Advanced nanomaterial synthesis for catalysis applications

Pearson, A 2012, Advanced nanomaterial synthesis for catalysis applications, Doctor of Philosophy (PhD), Applied Sciences, RMIT University.


Document type: Thesis
Collection: Theses

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Title Advanced nanomaterial synthesis for catalysis applications
Author(s) Pearson, A
Year 2012
Abstract Currently, almost all industrial processes employ some form of catalyst to increase economic viability, from fuel cells to refineries, catalysts are prevalent everywhere. The aim of this research project was to develop novel nanostructured materials for the purpose of enhancing catalytic processes such as the photocatalytic degradation of organic dyes and the enhancement of the catalytic processes of direct methanol fuel cells.

The work undertaken in this thesis has been split into three distinct streams. While the three streams concentrated on distinctly different material systems, common themes of galvanic replacement and the use of different solvents to achieve different structures intertwine and link the different chapters of the thesis.

Firstly when galvanic replacement of Ag nanospheres with [AuBr4]- ions were compared in an aqueous solvent and an ionic liquid, structures with remarkably different morphologies were observed in these two solvents. This study highlighted the significantly different replacement reaction kinetics in ionic liquid than that seen in aqueous solutions, thereby leading to markedly different reaction products in these two solvent systems. This study revealed for the first time the significant role that solvents may play during galvanic replacement reactions.

Secondly the reaction between semiconductor microrods of CuTCNQ and [AuBr4]- ions was explored in both acetonitrile and aqueous solutions whereby the reactions were found to be redox in nature and proceed by a galvanic replacement mechanism wherein the surface of the CuTCNQ microrods is replaced with metallic Au nanoparticles. It was established that given the difference in solubility and stability of reactant species generated during the galvanic replacement reaction in different solvents, the reactions in acetonitrile and aqueous solution proceed along two very different mechanisms wherein two different reaction products were obtained by simply modifying the reaction medium. This work established for the first time that metal-organic semiconducting, charge transfer complexes such as CuTCNQ can not only be galvanically replaced by metal salts, these materials also possess photocatalytic properties.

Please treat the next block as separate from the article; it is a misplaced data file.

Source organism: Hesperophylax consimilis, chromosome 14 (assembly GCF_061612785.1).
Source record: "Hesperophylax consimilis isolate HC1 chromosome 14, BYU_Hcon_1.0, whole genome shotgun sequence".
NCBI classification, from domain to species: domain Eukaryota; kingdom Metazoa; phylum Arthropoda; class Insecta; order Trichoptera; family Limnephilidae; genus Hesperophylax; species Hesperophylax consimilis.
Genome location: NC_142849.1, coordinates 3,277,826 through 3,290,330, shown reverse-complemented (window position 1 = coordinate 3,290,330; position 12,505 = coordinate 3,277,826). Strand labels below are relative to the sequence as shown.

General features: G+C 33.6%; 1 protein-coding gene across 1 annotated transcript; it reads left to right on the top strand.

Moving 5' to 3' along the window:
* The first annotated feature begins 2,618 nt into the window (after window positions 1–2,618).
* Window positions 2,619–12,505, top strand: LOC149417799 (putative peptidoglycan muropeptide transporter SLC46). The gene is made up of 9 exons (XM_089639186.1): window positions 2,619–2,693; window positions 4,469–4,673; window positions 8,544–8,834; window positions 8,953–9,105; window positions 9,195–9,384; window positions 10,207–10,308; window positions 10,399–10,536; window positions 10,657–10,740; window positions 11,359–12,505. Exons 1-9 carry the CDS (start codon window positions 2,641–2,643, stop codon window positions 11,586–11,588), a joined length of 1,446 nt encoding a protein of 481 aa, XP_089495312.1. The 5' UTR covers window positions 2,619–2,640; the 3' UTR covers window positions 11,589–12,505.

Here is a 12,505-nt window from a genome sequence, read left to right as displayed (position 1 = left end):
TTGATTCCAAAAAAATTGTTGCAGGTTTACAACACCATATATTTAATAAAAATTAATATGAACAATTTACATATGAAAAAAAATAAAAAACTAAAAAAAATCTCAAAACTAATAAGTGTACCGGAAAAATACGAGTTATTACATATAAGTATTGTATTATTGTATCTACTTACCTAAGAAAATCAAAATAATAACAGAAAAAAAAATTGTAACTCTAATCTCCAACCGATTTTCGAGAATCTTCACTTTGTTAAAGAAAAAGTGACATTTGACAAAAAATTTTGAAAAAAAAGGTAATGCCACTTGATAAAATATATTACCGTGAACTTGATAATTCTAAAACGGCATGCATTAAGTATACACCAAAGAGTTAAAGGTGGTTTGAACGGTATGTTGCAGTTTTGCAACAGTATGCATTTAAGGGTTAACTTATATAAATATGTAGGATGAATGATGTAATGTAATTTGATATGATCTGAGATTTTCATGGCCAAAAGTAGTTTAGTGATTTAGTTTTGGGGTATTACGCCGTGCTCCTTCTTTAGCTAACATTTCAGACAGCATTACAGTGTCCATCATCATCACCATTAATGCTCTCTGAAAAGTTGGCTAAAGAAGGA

Lastly in an attempt to improve the photocatalytic efficiency of TiO2 based nanomaterials, a facile, generalised and highly localised reduction approach was demonstrated for the decoration of TiO2 surfaces with a range of metal nanoparticles including Cu, Ag, Pt and Au. This was achieved by employing a TiO2 surface bound Keggin ion, 12-phosphotungstic acid, as a highly localised UV-switchable reducing agent, which specifically reduced metal ions into their nanoparticulate form directly and only onto the TiO2 surface. Notably this led to the metal contaminant free synthesis of TiO2-Keggin ion-metal nanocomposites which is a significant advantage of the proposed approach. The study further demonstrated that as Keggin ions are regenerable photoactive molecules of considerable electron transfer ability, the deposition of the metal nanoparticles on the TiO2@Keggin ions cocatalytic surface can have a dramatic effect on the overall photocatalytic performance of the composite system.
Degree Doctor of Philosophy (PhD)
Institution RMIT University
School, Department or Centre Applied Sciences
Keyword(s) Nanotechnology
electrocatalysis
photocatalysis
galvanic replacement
semiconductors
ionic liquids
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Created: Mon, 17 Sep 2012, 13:23:18 EST by Brett Fenton
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